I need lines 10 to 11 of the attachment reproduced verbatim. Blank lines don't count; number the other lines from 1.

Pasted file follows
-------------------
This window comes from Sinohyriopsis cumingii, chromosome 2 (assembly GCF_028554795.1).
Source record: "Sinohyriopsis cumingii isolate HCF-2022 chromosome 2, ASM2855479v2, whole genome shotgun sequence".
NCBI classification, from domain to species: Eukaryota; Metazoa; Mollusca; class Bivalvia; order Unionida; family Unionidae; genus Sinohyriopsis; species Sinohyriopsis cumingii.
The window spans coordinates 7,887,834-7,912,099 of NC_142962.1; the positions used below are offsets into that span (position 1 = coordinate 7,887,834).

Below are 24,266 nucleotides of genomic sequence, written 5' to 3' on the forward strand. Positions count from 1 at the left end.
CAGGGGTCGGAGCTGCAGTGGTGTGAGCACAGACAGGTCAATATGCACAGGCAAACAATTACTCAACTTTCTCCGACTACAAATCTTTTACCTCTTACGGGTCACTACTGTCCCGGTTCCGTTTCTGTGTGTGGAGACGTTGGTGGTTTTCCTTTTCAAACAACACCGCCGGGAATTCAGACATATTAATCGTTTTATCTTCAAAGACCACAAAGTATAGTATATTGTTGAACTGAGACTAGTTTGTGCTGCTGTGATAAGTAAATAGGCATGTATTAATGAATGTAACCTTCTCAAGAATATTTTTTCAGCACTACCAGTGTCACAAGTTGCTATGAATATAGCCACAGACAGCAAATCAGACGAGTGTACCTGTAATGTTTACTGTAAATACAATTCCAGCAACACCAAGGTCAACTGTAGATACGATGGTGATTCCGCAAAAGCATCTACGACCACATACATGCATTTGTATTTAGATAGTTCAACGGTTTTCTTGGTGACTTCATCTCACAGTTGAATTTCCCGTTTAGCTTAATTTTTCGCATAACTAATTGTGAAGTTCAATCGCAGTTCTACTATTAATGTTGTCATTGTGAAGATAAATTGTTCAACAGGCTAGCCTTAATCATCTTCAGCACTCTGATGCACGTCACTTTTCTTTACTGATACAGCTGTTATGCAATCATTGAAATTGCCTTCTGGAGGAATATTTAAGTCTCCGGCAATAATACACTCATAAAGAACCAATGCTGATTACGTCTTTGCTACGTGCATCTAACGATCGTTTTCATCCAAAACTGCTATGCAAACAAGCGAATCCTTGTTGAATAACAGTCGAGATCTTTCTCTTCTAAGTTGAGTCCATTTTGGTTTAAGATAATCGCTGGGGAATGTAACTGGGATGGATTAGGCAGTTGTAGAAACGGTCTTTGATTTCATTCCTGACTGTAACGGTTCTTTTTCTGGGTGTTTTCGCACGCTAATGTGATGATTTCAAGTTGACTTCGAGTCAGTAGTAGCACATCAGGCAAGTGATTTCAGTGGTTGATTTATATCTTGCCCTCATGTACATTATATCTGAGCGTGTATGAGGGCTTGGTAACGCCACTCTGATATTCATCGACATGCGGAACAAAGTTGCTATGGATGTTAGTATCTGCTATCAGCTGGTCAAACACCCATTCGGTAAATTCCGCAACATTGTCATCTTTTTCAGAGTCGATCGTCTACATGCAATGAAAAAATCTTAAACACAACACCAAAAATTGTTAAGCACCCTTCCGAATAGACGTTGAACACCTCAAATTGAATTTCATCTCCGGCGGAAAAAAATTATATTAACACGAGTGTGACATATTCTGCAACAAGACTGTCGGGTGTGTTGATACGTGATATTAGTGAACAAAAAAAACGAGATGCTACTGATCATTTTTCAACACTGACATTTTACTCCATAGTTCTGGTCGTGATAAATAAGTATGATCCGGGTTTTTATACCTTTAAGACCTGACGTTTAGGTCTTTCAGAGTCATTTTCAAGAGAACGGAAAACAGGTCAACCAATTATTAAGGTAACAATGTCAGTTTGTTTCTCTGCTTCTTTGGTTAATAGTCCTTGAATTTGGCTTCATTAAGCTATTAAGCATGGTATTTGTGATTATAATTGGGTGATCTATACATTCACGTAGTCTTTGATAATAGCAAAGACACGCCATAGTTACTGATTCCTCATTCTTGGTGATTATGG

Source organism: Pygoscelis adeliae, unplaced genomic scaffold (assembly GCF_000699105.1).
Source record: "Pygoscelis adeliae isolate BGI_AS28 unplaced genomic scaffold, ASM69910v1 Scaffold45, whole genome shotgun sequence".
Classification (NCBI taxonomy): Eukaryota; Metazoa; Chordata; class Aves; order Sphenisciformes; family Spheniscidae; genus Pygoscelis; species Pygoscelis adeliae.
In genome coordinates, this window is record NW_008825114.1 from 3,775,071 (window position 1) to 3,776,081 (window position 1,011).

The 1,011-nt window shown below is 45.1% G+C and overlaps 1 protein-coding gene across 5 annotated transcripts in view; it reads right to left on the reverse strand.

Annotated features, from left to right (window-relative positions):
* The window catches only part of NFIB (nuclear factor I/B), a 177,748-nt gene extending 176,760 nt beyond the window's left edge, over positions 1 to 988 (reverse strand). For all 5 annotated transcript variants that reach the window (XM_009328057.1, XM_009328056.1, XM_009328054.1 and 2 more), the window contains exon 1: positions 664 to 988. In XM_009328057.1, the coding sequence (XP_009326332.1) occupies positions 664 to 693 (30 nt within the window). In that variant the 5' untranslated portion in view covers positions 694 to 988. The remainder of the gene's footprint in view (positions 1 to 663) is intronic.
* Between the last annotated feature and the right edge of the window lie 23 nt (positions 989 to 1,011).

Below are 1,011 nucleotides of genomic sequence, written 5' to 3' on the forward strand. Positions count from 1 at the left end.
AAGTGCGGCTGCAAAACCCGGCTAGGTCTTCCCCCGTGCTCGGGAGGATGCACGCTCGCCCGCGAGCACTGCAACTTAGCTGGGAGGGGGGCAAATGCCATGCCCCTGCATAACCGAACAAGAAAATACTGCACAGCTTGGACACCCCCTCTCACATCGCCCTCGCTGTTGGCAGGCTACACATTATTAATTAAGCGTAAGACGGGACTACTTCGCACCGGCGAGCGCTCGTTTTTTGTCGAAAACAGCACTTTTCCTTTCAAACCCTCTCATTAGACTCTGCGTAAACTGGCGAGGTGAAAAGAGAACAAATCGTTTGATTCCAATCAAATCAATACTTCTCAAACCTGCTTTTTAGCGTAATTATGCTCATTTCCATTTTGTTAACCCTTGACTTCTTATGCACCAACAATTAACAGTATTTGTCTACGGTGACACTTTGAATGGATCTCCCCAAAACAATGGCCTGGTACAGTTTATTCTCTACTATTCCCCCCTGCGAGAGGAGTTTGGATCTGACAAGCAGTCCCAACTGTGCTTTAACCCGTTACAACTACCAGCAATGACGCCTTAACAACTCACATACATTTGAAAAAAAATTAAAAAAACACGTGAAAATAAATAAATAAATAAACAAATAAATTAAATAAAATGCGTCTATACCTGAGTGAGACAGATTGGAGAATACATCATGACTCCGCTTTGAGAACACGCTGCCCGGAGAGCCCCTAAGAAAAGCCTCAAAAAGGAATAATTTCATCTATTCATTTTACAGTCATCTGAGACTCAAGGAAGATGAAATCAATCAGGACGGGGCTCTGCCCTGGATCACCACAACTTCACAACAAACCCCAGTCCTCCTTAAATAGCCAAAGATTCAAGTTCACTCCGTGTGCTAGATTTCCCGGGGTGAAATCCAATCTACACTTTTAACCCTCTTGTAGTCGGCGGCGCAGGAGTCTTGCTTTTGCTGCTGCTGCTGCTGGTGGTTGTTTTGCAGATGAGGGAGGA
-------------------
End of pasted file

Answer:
In genome coordinates, this window is record NW_008825114.1 from 3,775,071 (window position 1) to 3,776,081 (window position 1,011).

The 1,011-nt window shown below is 45.1% G+C and overlaps 1 protein-coding gene across 5 annotated transcripts in view; it reads right to left on the reverse strand.